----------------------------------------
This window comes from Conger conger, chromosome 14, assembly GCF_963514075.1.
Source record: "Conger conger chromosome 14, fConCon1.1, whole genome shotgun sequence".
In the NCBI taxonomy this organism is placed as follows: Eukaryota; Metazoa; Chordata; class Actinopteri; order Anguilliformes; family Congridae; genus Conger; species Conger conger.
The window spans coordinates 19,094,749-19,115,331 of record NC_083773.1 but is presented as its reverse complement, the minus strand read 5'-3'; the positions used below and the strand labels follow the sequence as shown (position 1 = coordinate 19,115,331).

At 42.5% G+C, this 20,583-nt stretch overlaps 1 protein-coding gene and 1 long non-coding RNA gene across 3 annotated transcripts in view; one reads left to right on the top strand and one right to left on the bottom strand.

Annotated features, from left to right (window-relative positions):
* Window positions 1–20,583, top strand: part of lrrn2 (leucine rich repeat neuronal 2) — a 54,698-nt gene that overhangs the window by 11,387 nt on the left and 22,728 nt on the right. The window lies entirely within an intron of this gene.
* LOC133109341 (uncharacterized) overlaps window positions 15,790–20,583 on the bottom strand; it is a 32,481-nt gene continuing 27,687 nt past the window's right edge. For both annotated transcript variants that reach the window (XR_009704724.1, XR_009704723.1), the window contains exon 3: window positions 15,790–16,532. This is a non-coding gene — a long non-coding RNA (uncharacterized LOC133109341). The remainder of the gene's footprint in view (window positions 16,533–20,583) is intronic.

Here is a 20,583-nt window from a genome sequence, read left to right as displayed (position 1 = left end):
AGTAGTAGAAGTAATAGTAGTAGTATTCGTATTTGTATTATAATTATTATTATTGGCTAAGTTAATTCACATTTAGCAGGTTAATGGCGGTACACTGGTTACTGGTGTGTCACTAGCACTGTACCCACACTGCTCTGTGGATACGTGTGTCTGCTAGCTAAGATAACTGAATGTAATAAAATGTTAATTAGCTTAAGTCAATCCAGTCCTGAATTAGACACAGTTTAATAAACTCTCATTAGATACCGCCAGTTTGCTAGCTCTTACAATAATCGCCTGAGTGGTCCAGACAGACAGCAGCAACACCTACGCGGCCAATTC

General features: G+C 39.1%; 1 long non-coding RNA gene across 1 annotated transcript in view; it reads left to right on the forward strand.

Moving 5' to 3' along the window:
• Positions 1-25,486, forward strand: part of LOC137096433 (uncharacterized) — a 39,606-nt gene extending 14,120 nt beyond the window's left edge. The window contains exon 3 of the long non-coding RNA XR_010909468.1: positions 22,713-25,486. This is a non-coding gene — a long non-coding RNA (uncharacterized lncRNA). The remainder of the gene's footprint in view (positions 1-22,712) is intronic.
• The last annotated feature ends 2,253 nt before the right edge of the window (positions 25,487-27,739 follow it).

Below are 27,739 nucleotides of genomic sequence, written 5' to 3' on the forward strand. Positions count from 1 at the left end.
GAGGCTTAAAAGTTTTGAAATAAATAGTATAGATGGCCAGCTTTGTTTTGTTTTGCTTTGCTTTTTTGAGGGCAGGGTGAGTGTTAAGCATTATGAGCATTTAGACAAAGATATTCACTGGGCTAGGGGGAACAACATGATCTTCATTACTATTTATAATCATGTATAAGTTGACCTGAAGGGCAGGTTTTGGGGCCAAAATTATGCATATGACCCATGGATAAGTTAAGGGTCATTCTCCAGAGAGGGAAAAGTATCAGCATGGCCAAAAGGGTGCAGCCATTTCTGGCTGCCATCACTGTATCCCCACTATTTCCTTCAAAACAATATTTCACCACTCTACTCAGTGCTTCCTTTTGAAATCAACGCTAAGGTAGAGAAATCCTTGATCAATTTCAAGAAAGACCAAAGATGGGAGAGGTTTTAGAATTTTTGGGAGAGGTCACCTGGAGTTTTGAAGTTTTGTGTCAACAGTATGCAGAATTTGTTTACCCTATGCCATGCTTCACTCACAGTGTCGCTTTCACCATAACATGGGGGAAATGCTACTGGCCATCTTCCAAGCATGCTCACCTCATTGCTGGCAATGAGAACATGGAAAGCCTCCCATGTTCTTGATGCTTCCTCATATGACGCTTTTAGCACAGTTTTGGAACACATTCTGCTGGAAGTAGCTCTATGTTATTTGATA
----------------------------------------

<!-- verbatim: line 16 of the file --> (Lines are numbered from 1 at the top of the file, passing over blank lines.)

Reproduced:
GAGGCTTAAAAGTTTTGAAATAAATAGTATAGATGGCCAGCTTTGTTTTGTTTTGCTTTGCTTTTTTGAGGGCAGGGTGAGTGTTAAGCATTATGAGCATTTAGACAAAGATATTCACTGGGCTAGGGGGAACAACATGATCTTCATTACTATTTATAATCATGTATAAGTTGACCTGAAGGGCAGGTTTTGGGGCCAAAATTATGCATATGACCCATGGATAAGTTAAGGGTCATTCTCCAGAGAGGGAAAAGTATCAGCATGGCCAAAAGGGTGCAGCCATTTCTGGCTGCCATCACTGTATCCCCACTATTTCCTTCAAAACAATATTTCACCACTCTACTCAGTGCTTCCTTTTGAAATCAACGCTAAGGTAGAGAAATCCTTGATCAATTTCAAGAAAGACCAAAGATGGGAGAGGTTTTAGAATTTTTGGGAGAGGTCACCTGGAGTTTTGAAGTTTTGTGTCAACAGTATGCAGAATTTGTTTACCCTATGCCATGCTTCACTCACAGTGTCGCTTTCACCATAACATGGGGGAAATGCTACTGGCCATCTTCCAAGCATGCTCACCTCATTGCTGGCAATGAGAACATGGAAAGCCTCCCATGTTCTTGATGCTTCCTCATATGACGCTTTTAGCACAGTTTTGGAACACATTCTGCTGGAAGTAGCTCTATGTTATTTGATA